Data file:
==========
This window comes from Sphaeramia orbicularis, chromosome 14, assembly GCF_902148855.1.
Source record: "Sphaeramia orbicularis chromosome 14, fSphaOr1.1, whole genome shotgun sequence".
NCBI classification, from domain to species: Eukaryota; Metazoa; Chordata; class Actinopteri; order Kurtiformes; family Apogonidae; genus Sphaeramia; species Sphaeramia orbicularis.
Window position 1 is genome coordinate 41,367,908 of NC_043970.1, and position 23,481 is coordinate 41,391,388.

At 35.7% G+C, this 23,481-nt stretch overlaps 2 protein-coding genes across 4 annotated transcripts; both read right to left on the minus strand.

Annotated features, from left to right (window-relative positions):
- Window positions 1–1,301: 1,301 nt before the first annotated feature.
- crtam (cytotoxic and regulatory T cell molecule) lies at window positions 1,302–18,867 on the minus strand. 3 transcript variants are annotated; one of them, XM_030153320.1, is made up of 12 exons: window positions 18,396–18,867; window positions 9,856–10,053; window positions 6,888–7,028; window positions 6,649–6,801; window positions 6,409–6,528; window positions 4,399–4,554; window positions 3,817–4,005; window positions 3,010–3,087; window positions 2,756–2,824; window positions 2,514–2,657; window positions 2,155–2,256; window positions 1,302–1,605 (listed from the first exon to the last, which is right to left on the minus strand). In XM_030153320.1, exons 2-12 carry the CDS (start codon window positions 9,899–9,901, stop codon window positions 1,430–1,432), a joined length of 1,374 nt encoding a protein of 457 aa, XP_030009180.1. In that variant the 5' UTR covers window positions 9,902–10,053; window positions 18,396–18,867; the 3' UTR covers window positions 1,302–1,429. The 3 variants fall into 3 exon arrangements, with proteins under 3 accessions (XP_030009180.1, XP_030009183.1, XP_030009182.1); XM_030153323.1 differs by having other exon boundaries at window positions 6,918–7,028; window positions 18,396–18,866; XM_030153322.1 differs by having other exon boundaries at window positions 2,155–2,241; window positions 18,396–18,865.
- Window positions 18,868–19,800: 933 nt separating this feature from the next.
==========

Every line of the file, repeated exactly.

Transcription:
This window comes from Sphaeramia orbicularis, chromosome 14, assembly GCF_902148855.1.
Source record: "Sphaeramia orbicularis chromosome 14, fSphaOr1.1, whole genome shotgun sequence".
NCBI classification, from domain to species: Eukaryota; Metazoa; Chordata; class Actinopteri; order Kurtiformes; family Apogonidae; genus Sphaeramia; species Sphaeramia orbicularis.
Window position 1 is genome coordinate 41,367,908 of NC_043970.1, and position 23,481 is coordinate 41,391,388.

At 35.7% G+C, this 23,481-nt stretch overlaps 2 protein-coding genes across 4 annotated transcripts; both read right to left on the minus strand.

Annotated features, from left to right (window-relative positions):
- Window positions 1–1,301: 1,301 nt before the first annotated feature.
- crtam (cytotoxic and regulatory T cell molecule) lies at window positions 1,302–18,867 on the minus strand. 3 transcript variants are annotated; one of them, XM_030153320.1, is made up of 12 exons: window positions 18,396–18,867; window positions 9,856–10,053; window positions 6,888–7,028; window positions 6,649–6,801; window positions 6,409–6,528; window positions 4,399–4,554; window positions 3,817–4,005; window positions 3,010–3,087; window positions 2,756–2,824; window positions 2,514–2,657; window positions 2,155–2,256; window positions 1,302–1,605 (listed from the first exon to the last, which is right to left on the minus strand). In XM_030153320.1, exons 2-12 carry the CDS (start codon window positions 9,899–9,901, stop codon window positions 1,430–1,432), a joined length of 1,374 nt encoding a protein of 457 aa, XP_030009180.1. In that variant the 5' UTR covers window positions 9,902–10,053; window positions 18,396–18,867; the 3' UTR covers window positions 1,302–1,429. The 3 variants fall into 3 exon arrangements, with proteins under 3 accessions (XP_030009180.1, XP_030009183.1, XP_030009182.1); XM_030153323.1 differs by having other exon boundaries at window positions 6,918–7,028; window positions 18,396–18,866; XM_030153322.1 differs by having other exon boundaries at window positions 2,155–2,241; window positions 18,396–18,865.
- Window positions 18,868–19,800: 933 nt separating this feature from the next.